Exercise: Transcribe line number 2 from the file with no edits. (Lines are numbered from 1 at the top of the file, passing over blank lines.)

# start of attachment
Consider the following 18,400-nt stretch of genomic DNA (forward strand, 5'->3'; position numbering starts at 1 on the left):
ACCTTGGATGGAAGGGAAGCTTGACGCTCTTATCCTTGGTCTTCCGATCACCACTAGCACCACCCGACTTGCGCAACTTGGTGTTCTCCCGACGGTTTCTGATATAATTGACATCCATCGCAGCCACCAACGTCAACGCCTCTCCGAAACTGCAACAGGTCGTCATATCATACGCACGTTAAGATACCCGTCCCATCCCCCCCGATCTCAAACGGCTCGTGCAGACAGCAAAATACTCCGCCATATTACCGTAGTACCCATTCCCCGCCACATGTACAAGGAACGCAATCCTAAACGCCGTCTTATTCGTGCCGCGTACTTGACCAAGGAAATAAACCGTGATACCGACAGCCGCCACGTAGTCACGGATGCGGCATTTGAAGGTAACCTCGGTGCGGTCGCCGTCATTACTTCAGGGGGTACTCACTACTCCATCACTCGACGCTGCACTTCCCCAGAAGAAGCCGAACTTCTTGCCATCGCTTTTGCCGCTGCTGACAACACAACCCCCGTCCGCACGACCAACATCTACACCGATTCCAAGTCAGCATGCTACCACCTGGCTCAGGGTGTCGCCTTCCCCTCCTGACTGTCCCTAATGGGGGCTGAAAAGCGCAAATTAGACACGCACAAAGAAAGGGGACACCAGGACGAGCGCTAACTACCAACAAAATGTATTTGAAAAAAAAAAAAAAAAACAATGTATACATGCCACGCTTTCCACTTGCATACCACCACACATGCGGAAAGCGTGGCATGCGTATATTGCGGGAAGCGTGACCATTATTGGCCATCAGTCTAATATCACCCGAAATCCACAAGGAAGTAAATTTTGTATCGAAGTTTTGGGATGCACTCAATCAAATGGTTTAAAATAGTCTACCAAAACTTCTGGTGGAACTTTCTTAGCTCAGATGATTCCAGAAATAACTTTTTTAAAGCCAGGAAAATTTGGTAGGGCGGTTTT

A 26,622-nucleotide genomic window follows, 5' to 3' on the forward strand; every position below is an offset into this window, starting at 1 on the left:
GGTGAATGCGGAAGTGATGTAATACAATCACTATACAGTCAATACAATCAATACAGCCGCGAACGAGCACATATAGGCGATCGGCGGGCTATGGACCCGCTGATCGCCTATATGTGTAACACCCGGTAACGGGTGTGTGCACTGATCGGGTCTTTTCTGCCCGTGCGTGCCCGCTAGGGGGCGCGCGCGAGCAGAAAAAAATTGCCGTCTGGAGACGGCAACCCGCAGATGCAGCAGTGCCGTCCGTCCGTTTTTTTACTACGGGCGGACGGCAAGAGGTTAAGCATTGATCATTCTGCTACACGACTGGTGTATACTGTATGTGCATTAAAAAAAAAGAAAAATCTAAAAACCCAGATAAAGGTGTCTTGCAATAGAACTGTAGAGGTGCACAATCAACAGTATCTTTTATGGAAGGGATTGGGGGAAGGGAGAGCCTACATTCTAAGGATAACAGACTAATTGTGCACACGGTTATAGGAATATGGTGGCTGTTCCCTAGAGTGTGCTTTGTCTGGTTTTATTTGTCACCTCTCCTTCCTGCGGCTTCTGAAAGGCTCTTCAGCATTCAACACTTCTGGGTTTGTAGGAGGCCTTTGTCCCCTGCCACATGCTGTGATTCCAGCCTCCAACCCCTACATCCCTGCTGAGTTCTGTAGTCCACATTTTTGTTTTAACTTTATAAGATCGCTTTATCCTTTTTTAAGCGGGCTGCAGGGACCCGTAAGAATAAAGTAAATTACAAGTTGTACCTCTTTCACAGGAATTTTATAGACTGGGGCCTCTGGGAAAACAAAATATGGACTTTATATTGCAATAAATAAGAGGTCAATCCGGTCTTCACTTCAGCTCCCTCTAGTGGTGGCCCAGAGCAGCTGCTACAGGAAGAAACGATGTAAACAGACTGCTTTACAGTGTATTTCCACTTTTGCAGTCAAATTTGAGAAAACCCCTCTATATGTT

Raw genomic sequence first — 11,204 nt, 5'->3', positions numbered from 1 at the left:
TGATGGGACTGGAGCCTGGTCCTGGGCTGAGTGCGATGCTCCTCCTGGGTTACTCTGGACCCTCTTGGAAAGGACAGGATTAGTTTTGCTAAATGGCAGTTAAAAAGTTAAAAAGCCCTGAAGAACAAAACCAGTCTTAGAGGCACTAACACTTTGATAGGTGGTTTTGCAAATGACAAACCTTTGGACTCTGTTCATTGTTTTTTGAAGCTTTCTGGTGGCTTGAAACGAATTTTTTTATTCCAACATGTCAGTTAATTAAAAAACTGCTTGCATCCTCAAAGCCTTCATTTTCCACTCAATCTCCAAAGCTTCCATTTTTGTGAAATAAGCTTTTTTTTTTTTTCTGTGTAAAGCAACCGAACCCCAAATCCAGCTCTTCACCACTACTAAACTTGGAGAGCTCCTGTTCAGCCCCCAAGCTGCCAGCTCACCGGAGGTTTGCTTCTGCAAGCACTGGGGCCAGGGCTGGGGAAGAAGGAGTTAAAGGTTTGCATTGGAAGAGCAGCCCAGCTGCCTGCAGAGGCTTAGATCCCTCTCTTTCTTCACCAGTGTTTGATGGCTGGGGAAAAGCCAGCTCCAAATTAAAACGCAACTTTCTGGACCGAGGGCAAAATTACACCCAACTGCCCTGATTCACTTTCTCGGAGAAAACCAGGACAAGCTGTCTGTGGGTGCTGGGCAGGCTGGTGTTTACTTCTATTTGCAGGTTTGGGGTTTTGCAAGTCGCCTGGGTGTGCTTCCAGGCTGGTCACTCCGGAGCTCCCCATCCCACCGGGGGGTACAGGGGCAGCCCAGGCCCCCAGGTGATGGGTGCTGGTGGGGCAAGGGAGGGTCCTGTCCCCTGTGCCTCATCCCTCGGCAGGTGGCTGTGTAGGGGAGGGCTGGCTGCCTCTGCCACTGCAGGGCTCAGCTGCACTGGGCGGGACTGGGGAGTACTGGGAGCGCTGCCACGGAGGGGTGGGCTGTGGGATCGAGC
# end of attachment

ACCTTGGATGGAAGGGAAGCTTGACGCTCTTATCCTTGGTCTTCCGATCACCACTAGCACCACCCGACTTGCGCAACTTGGTGTTCTCCCGACGGTTTCTGATATAATTGACATCCATCGCAGCCACCAACGTCAACGCCTCTCCGAAACTGCAACAGGTCGTCATATCATACGCACGTTAAGATACCCGTCCCATCCCCCCCGATCTCAAACGGCTCGTGCAGACAGCAAAATACTCCGCCATATTACCGTAGTACCCATTCCCCGCCACATGTACAAGGAACGCAATCCTAAACGCCGTCTTATTCGTGCCGCGTACTTGACCAAGGAAATAAACCGTGATACCGACAGCCGCCACGTAGTCACGGATGCGGCATTTGAAGGTAACCTCGGTGCGGTCGCCGTCATTACTTCAGGGGGTACTCACTACTCCATCACTCGACGCTGCACTTCCCCAGAAGAAGCCGAACTTCTTGCCATCGCTTTTGCCGCTGCTGACAACACAACCCCCGTCCGCACGACCAACATCTACACCGATTCCAAGTCAGCATGCTACCACCTGGCTCAGGGTGTCGCCTTCCCCTCCTGACTGTCCCTAATGGGGGCTGAAAAGCGCAAATTAGACACGCACAAAGAAAGGGGACACCAGGACGAGCGCTAACTACCAACAAAATGTATTTGAAAAAAAAAAAAAAAAACAATGTATACATGCCACGCTTTCCACTTGCATACCACCACACATGCGGAAAGCGTGGCATGCGTATATTGCGGGAAGCGTGACCATTATTGGCCATCAGTCTAATATCACCCGAAATCCACAAGGAAGTAAATTTTGTATCGAAGTTTTGGGATGCACTCAATCAAATGGTTTAAAATAGTCTACCAAAACTTCTGGTGGAACTTTCTTAGCTCAGATGATTCCAGAAATAACTTTTTTAAAGCCAGGAAAATTTGGTAGGGCGGTTTT